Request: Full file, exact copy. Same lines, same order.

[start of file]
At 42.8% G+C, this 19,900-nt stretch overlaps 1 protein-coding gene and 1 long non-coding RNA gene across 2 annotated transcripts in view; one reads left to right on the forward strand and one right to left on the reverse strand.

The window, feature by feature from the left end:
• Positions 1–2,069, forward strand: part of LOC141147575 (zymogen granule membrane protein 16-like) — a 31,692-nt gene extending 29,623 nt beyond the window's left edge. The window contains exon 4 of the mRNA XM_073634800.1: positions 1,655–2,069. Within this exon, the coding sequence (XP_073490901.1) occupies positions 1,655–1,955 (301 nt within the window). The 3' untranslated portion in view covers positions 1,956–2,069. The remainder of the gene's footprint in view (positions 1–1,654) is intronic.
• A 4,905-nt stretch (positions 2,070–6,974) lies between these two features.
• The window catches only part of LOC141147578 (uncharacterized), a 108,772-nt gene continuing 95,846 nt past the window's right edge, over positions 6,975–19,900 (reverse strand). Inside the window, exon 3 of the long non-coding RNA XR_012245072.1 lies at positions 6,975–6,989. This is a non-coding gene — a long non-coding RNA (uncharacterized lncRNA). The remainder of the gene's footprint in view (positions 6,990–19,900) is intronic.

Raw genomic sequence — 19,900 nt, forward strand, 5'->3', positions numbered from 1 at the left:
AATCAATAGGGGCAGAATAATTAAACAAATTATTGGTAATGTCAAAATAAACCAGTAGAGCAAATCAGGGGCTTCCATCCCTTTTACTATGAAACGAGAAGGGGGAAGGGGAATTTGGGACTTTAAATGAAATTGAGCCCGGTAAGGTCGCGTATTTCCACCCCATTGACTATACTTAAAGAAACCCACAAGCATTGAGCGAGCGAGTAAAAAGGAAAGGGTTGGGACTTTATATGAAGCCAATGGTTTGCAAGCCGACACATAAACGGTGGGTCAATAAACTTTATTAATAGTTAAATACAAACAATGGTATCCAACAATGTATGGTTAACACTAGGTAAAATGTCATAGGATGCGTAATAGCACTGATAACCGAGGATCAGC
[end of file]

At 42.8% G+C, this 19,900-nt stretch overlaps 1 protein-coding gene and 1 long non-coding RNA gene across 2 annotated transcripts in view; one reads left to right on the forward strand and one right to left on the reverse strand.

The window, feature by feature from the left end:
• Positions 1–2,069, forward strand: part of LOC141147575 (zymogen granule membrane protein 16-like) — a 31,692-nt gene extending 29,623 nt beyond the window's left edge. The window contains exon 4 of the mRNA XM_073634800.1: positions 1,655–2,069. Within this exon, the coding sequence (XP_073490901.1) occupies positions 1,655–1,955 (301 nt within the window). The 3' untranslated portion in view covers positions 1,956–2,069. The remainder of the gene's footprint in view (positions 1–1,654) is intronic.
• A 4,905-nt stretch (positions 2,070–6,974) lies between these two features.
• The window catches only part of LOC141147578 (uncharacterized), a 108,772-nt gene continuing 95,846 nt past the window's right edge, over positions 6,975–19,900 (reverse strand). Inside the window, exon 3 of the long non-coding RNA XR_012245072.1 lies at positions 6,975–6,989. This is a non-coding gene — a long non-coding RNA (uncharacterized lncRNA). The remainder of the gene's footprint in view (positions 6,990–19,900) is intronic.

Raw genomic sequence — 19,900 nt, forward strand, 5'->3', positions numbered from 1 at the left:
AATCAATAGGGGCAGAATAATTAAACAAATTATTGGTAATGTCAAAATAAACCAGTAGAGCAAATCAGGGGCTTCCATCCCTTTTACTATGAAACGAGAAGGGGGAAGGGGAATTTGGGACTTTAAATGAAATTGAGCCCGGTAAGGTCGCGTATTTCCACCCCATTGACTATACTTAAAGAAACCCACAAGCATTGAGCGAGCGAGTAAAAAGGAAAGGGTTGGGACTTTATATGAAGCCAATGGTTTGCAAGCCGACACATAAACGGTGGGTCAATAAACTTTATTAATAGTTAAATACAAACAATGGTATCCAACAATGTATGGTTAACACTAGGTAAAATGTCATAGGATGCGTAATAGCACTGATAACCGAGGATCAGC